Tuesday, July 10, 2012

Extracting roll returns from futures

Futures returns consist of two components: the returns of the spot price and the "roll returns". This is kind of obvious if you think about it: suppose the spot price remains constant in time (and therefore has zero return). Futures with different maturities will still have different prices at any point in time, and yet they must all converge to the same spot price at expirations, which means they must have non-zero returns during their lifetimes. This roll return is in action every day, not just during the rollover to the next nearest contract. For some futures, the magnitude of this roll return can be very large: it averages about -50% annualized for VX, the volatility futures. Wouldn't it be nice if we can somehow extract this return?

In theory, extracting this return should be easy: if a future is in backwardation (positive roll return), just buy the future and short the underlying asset, and vice versa if it is in contango. Unfortunately, shorting, or even buying, an underlying asset is not easy. Except for precious metals, most commodity ETFs that hold "commodities" actually hold only their futures (e.g. USO, UNG, ...), so they are of no help at all in this arbitrage strategy. Meanwhile, it is also a bit inconvenient for us to go out and buy a few oil tankers ourselves.

But in arbitrage trading, we often do not need an exact arbitrage relationship: a statistical likely relationship is good enough. So instead of using a commodity ETF as a hedge against the future, we can use a commodity-producer ETF. For example, instead of using USO as a hedge, we can use XLE, the energy sector ETF that holds energy producing companies. These ETFs should have a higher degree of correlation with the spot price than do the futures, and therefore very suitable as hedges. In cases where the futures do not track commodities (as in the case of VX), however, we have to look harder to find the proper hedge.

Which brings me to this fresh-off-the-press paper by David Simon and Jim Campasano. (Hat tip: Simon T.) This paper suggests a trading strategy that tries to extract the very juicy roll returns of VX. The hedge they suggest is -- you guessed it! -- the ES future. In a nutshell: if VX is in contango (which is most of the time), just short both VX and ES, and vice versa if VX is in backwardation.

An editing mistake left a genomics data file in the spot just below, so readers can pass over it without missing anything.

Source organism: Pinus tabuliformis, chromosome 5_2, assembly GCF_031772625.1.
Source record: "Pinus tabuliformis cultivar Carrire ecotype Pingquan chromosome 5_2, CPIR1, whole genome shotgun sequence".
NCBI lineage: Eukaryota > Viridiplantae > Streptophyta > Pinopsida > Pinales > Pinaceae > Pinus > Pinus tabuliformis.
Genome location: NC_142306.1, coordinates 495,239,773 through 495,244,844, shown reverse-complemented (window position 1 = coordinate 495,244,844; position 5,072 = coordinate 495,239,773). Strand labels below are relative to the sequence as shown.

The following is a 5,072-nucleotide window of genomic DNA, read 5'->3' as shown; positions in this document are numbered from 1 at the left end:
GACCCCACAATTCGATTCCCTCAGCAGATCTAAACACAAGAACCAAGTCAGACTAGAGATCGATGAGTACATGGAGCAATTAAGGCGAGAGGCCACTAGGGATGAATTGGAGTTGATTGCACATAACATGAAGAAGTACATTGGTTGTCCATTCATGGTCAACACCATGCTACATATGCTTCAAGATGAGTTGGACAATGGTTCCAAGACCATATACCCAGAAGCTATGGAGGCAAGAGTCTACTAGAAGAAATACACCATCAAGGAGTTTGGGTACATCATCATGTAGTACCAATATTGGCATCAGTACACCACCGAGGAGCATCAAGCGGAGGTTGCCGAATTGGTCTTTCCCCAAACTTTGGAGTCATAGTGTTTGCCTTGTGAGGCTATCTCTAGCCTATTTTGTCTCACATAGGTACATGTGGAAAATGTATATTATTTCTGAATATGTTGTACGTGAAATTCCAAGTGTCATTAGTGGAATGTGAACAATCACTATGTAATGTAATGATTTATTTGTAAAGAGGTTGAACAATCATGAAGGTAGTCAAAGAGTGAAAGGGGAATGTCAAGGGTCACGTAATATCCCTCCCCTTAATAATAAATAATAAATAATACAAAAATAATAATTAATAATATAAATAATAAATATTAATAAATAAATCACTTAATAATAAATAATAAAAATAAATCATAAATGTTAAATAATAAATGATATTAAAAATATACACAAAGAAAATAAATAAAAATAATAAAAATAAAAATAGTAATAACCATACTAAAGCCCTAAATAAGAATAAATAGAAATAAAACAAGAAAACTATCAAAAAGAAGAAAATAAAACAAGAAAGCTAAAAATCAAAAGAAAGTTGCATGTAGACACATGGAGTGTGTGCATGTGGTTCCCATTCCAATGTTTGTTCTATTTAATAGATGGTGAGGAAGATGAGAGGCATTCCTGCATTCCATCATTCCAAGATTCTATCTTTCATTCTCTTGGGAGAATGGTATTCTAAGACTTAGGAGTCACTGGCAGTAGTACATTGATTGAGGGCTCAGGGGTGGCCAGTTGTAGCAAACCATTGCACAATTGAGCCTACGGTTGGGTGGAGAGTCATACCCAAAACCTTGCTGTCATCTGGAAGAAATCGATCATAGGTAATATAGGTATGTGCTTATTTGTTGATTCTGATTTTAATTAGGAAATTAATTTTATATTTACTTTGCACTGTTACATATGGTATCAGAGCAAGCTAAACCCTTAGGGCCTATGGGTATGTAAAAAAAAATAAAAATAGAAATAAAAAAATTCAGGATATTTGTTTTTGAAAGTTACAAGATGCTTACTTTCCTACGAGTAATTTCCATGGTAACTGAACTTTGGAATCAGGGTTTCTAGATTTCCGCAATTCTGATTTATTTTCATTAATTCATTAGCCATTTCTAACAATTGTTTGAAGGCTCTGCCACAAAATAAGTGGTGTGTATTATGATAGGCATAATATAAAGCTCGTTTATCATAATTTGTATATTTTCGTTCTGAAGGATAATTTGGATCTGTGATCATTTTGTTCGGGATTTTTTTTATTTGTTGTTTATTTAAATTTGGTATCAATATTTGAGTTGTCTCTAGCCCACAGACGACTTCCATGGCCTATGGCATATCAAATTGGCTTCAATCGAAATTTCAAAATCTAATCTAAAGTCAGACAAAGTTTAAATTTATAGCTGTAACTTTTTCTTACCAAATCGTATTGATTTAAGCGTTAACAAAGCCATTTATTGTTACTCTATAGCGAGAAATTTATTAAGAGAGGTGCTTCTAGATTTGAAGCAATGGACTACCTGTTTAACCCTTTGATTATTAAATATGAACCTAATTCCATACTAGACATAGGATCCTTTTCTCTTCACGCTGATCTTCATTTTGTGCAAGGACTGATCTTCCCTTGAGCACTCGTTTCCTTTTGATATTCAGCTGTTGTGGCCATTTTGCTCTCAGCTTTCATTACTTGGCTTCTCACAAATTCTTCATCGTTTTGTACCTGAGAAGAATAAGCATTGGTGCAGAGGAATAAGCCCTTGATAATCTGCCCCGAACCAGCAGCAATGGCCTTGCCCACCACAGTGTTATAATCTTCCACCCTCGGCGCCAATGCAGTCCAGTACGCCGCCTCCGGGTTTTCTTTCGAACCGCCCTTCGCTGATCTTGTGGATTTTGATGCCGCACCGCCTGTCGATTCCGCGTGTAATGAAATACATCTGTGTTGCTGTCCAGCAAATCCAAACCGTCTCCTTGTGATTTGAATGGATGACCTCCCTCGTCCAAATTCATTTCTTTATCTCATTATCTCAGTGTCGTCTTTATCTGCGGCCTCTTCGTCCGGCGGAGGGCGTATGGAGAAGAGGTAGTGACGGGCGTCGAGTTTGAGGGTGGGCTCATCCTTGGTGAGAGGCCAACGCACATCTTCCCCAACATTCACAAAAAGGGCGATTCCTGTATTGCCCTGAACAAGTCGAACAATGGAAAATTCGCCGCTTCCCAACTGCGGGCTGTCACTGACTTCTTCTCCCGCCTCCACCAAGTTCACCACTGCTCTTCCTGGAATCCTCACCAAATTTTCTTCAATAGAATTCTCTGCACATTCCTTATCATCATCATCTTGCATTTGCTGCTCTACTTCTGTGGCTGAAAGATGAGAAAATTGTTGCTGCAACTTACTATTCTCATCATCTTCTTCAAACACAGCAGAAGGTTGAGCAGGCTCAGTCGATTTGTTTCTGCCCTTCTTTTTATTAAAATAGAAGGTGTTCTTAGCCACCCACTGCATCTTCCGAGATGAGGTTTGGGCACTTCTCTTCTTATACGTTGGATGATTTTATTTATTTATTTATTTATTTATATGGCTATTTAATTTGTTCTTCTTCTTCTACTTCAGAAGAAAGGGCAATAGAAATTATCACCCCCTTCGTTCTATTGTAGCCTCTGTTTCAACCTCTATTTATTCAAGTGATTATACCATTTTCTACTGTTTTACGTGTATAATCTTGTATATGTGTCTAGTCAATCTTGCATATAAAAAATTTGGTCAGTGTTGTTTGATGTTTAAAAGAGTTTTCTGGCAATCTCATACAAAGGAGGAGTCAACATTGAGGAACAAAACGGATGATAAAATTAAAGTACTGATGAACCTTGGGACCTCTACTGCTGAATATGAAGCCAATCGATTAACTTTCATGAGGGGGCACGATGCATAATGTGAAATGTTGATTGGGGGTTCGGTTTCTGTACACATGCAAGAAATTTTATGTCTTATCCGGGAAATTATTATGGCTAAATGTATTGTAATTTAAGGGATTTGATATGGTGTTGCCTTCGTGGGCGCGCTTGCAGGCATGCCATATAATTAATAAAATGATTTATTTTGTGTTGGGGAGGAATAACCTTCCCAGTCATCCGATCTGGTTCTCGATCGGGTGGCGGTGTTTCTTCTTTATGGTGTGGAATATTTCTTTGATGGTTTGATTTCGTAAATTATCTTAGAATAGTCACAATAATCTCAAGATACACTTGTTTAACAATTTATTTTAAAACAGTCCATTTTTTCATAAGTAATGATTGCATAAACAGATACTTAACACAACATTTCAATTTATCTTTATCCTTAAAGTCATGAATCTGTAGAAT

Why does ES work as a good hedge? Of course, its very negative correlation with VX is the major factor. But one should not overlook the fact that ES also has a very small roll return (about +1.5% annualized). In other words, if you want to find a future to act as a hedge, look for ones that have an insignificant roll return. (Of course, if we can find a future that has high correlation with your original future but which has a high roll return of the opposite sign, that would be ideal. But we are seldom that lucky.)

P.S. The reader Simon who referred me to this paper also drew my attention to an apparent contradiction between its conclusion and my earlier blog post: Shorting the VIX Calendar Spread. This paper says that it is profitable to short VX when it is in contango and hedge with short ES, while I said it may not be profitable to short the front contract of VX when it is in contango and hedge with long back contract of VX. Both statements are true: hedging with the back contract of VX brings very little benefit because both the front and back contracts are suffering from very similar roll returns, so there is little return left when you take opposite positions in them!